US Charges North Korean Hacker For WannaCry, Sony Attacks

Matt Broersma is a long standing tech freelance, who has worked for Ziff-Davis, ZDnet and other leading publications

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The individual allegedly worked with a China-based group to carry out a string of attacks and bank heists, stealing £62m from Bangladesh’s central bank

The US government has formally charged and sanctioned a North Korean man allegedly linked to the North Korean government for a series of cyberattacks, including the 2017 WannaCry ransomware outbreak and the theft of millions from the Bank of Bangladesh in 2016.

The charges, unsealed on Thursday, were originally filed under seal on 8 June, days before a summit between the US president and North Korea’s leader.

The move is part of a strategy by the US government to name specific offenders in an effort to deter future cyberattacks.

The criminal complaint alleges that Park Jin Hyok carried out the attacks as part of a team known as the Lazarus Group under the auspices of North Korea’s government, although no North Korean officials are named.

north koreaGlobal damage

The group’s activities also included a damaging 2014 attack on Sony Pictures Entertainment and efforts to breach US businesses including Lockheed Martin. There was no evidence the Lockheed Martin attack was successful, the complaint said.

The US Treasury Department imposed sanctions against Park and Chosun Expo, the China-based front company he worked for.

An unnamed North Korean official denied the country was responsible for the attack on Sony in an interview with Voice of America, calling the allegation a “fabrication”.

North Korea has previously denied involvement in the WannaCry and Bangladesh Bank attacks.

The US has indicated in the past it blames North Korea for the incidents, but the US government said it was the first time a hacker had been formally charged for cybercrimes “sponsored” by North Korea.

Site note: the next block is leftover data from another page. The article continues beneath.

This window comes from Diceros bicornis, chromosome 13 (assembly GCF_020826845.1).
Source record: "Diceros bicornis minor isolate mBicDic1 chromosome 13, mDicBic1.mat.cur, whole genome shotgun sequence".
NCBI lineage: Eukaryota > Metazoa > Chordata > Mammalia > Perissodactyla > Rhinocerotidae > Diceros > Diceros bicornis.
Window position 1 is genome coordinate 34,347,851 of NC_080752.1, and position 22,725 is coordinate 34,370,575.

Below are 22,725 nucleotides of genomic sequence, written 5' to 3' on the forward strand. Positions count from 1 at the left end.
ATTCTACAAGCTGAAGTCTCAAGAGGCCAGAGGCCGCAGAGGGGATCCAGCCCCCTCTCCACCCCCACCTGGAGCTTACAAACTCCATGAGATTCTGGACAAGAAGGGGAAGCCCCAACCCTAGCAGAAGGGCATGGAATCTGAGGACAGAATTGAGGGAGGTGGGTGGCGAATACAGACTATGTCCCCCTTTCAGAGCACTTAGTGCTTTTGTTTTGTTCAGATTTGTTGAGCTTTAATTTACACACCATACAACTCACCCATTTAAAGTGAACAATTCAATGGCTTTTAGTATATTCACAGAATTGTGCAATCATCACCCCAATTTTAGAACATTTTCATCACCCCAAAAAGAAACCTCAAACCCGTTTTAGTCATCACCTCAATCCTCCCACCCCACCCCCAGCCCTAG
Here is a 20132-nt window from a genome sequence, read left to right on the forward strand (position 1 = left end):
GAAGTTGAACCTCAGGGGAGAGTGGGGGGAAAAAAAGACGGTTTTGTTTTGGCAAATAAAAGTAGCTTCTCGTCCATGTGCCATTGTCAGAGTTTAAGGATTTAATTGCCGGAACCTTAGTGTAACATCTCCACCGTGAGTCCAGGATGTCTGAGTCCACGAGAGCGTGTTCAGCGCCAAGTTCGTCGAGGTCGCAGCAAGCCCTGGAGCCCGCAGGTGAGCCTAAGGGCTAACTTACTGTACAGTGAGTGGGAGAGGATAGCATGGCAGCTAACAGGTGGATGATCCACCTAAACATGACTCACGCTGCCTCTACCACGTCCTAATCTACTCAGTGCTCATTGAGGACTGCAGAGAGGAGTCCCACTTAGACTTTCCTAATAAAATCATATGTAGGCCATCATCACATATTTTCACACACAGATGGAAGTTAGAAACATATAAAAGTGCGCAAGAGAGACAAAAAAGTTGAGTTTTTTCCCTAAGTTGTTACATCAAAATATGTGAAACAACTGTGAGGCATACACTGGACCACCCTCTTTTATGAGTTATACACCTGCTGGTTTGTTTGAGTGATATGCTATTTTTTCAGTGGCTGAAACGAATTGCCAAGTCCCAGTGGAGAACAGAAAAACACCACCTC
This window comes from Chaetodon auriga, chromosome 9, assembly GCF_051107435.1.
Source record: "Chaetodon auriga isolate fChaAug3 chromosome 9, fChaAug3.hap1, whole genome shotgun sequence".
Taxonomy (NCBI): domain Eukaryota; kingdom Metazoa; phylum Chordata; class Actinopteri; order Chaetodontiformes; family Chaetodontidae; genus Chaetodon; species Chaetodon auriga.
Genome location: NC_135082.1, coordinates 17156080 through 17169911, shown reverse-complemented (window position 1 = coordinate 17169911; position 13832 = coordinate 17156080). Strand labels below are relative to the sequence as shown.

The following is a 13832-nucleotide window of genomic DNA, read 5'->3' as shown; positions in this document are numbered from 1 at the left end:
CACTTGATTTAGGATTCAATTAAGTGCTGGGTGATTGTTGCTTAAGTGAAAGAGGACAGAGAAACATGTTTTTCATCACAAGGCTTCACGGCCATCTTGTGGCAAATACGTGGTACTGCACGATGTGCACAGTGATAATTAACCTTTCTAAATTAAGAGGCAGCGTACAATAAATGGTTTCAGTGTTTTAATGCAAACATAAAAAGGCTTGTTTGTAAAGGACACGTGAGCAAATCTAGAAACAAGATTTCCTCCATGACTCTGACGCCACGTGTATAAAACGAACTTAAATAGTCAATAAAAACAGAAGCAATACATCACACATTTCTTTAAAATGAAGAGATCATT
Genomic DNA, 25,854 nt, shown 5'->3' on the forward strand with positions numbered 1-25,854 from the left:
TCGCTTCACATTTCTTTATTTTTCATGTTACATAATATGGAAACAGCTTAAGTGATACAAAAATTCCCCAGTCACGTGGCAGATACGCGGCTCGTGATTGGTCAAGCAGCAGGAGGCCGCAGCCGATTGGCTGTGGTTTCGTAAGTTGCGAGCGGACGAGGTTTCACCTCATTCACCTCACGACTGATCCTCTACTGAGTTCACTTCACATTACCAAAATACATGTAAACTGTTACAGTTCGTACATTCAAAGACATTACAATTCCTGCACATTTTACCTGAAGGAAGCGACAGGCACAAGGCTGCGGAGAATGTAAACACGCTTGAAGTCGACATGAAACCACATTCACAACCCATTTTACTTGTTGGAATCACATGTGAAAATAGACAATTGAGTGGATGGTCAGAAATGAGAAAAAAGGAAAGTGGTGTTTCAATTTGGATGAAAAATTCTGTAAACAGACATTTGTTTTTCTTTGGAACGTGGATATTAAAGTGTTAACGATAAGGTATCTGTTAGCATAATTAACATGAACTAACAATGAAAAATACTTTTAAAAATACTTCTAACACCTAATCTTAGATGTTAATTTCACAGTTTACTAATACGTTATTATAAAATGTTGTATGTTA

“The department has charged, arrested and imprisoned hackers working for the governments of China, Russia and Iran,” said John Demers, the assistant attorney general of the National Security Division. “Today, we add the North Korean regime to our list, completing frankly four out of four of our principle adversaries in cyberspace.”

The UK also said last year it sees North Korea as responsible for WannaCry, which disrupted businesses worldwide and caused the cancellation of thousands of NHS appointments.


Bank heist

North Korean defectors last year also linked the country’s government to WannaCry and an attack on Bangladesh’s central bank, which resulted in the theft of $81 million (£62m).

In 2016, cybersecurity expert Mikko Hyppönen told London’s Infosec conference that the current world climate was similar to the nuclear arms race, except that a “fog of cyberwar” was making it difficult to tell who was doing what.

But he said it appeared likely that North Korea was involved in the Sony and Bangladesh Bank incidents.

“What we know for certain is that this is the first time in history that we have seen a nation state attack which is not done for espionage, spying or sabotage, but which is actually done for stealing money,” he said of the Bangladesh heist.

The Sony attackers were unusually aggressive, releasing large amounts of internal data, including complete email histories of staff, details on what stars were paid and the credit card details of then-Sony chief executive Michael Lynton.

The attack appeared to be in response to the planned release of “The Interview”, a comedy film about a CIA plot to assassinate North Korea’s leader, Kim Jong-un.

Data leaked by the attackers indicated the film’s overall budget of $44m included $74,000 for two tigers, their handlers and special “tiger accommodations”.